Nepal PM faces crisis over choice of presidential candidate
KATHMANDU, Nepal (AP) — A member of Nepal’s largest political party filed his candidacy for next month's presidential election in a decision backed by the prime minister that now threatens to bring down his fragile coalition government.
Ram Chandra Poudel of the opposition Nepali Congress party is supported by Prime Minister Pushpa Kamal Dahal, but he is not a coalition partner.
The move angered the biggest party in the ruling coalition, Communist Party of Nepal (Unified Marxist Leninist), which retaliated by nominating its own member to contest the presidential election scheduled for March 9.
Dahal was in danger of losing another coalition partner, after the National Democratic Party announced on Saturday it would withdraw from the government because of Dahal's support for Poudel.
The two parties are yet to officially announce their withdrawal of support for Dahal in Parliament. If they do, Dahal will have to seek a vote of confidence in the House of Representative, the lower house of Parliament.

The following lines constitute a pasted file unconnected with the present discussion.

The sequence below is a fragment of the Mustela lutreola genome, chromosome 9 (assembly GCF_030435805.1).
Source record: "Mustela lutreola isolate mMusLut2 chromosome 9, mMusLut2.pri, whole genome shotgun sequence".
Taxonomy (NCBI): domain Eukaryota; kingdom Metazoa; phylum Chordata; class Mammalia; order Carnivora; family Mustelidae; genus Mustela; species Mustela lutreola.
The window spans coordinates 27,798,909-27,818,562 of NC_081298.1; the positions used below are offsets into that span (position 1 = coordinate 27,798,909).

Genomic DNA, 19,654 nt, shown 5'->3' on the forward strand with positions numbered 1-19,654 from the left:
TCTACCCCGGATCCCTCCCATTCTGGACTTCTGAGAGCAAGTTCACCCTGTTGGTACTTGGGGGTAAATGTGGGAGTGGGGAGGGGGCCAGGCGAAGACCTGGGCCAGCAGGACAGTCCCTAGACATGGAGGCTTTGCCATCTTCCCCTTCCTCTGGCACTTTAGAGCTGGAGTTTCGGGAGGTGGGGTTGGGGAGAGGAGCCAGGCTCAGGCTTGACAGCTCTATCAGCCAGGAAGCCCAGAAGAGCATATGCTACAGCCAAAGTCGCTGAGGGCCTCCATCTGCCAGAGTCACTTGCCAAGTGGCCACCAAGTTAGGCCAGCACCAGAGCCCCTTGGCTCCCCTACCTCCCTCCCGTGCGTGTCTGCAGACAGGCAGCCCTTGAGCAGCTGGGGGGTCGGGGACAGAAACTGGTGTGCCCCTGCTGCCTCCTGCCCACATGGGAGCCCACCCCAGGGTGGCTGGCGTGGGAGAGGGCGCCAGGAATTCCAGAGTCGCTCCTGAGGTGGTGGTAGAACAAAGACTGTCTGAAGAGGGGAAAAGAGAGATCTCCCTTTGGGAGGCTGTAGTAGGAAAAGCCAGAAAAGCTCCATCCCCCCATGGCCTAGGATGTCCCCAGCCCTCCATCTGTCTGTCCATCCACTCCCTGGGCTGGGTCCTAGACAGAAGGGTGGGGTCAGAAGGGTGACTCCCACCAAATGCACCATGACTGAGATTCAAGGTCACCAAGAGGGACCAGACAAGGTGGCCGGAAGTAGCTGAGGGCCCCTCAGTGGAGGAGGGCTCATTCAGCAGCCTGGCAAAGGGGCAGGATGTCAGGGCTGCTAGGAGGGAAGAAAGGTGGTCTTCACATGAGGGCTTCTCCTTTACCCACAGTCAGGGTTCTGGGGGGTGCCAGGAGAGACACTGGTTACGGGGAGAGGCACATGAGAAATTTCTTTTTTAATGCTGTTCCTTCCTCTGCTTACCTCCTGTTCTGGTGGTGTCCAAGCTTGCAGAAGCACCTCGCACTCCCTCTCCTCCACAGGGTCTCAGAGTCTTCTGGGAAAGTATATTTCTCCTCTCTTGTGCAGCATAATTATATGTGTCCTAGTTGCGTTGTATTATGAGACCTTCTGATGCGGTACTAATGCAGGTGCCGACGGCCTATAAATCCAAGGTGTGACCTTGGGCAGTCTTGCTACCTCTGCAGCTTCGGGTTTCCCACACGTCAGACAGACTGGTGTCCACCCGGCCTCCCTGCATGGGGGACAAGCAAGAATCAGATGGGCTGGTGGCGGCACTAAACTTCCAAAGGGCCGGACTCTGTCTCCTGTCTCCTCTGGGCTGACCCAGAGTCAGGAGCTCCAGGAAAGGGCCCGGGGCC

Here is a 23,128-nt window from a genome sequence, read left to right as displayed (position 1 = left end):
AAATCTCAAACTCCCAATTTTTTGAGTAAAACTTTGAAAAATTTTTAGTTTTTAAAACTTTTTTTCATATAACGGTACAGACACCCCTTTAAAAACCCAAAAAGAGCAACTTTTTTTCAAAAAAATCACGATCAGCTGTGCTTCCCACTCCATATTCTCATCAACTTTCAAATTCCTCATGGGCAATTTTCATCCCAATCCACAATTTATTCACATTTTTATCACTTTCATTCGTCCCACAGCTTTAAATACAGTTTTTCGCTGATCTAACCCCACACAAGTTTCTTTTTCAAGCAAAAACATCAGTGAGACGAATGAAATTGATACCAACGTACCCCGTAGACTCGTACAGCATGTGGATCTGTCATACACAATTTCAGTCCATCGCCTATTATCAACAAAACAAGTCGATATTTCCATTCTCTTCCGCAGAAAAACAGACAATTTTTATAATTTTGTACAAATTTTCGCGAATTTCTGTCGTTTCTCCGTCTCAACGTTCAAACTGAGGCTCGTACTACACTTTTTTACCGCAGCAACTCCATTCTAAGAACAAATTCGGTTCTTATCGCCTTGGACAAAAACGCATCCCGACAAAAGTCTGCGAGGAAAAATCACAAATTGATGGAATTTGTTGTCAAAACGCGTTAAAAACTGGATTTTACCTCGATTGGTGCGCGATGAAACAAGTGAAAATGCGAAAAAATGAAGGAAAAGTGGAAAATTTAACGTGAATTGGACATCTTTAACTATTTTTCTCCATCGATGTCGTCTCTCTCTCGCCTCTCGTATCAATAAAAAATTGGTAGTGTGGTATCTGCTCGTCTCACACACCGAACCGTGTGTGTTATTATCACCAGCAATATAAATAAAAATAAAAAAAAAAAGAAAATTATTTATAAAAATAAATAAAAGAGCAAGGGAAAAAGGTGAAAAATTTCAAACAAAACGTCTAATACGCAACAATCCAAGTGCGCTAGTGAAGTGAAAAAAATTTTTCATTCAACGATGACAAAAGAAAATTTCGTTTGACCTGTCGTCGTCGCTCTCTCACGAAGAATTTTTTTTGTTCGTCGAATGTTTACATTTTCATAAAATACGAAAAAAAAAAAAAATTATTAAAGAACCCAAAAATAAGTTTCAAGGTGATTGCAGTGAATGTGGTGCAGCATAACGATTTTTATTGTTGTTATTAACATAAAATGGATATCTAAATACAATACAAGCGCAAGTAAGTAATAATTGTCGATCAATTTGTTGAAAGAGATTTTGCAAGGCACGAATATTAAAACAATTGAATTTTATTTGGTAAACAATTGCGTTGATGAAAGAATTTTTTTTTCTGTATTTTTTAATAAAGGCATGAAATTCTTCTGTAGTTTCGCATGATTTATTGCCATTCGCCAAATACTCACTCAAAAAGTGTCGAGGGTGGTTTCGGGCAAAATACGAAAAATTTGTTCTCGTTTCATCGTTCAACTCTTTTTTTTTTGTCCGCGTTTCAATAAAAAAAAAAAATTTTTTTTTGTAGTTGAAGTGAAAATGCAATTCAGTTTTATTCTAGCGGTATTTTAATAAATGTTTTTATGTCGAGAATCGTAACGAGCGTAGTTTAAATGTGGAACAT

Poudel told reporters that he will try to win support of all the parties and work for political unity.
Parliamentary elections were held in November but no party won a majority, leading to the formation of a coalition government headed by Dahal.
It was his third time in power since his Maoist group abandoned a decade-long armed revolt in which more than 17,000 people were killed and joined a U.N.-assisted peace process and mainstream politics in 2006.
The Maoists secured most parliamentary seats in 2008 elections and Dahal, also known as Prachanda, or the “fierce one,” became prime minister but quit a year later over differences with the president.
Binaj Gurubacharya, The Associated Press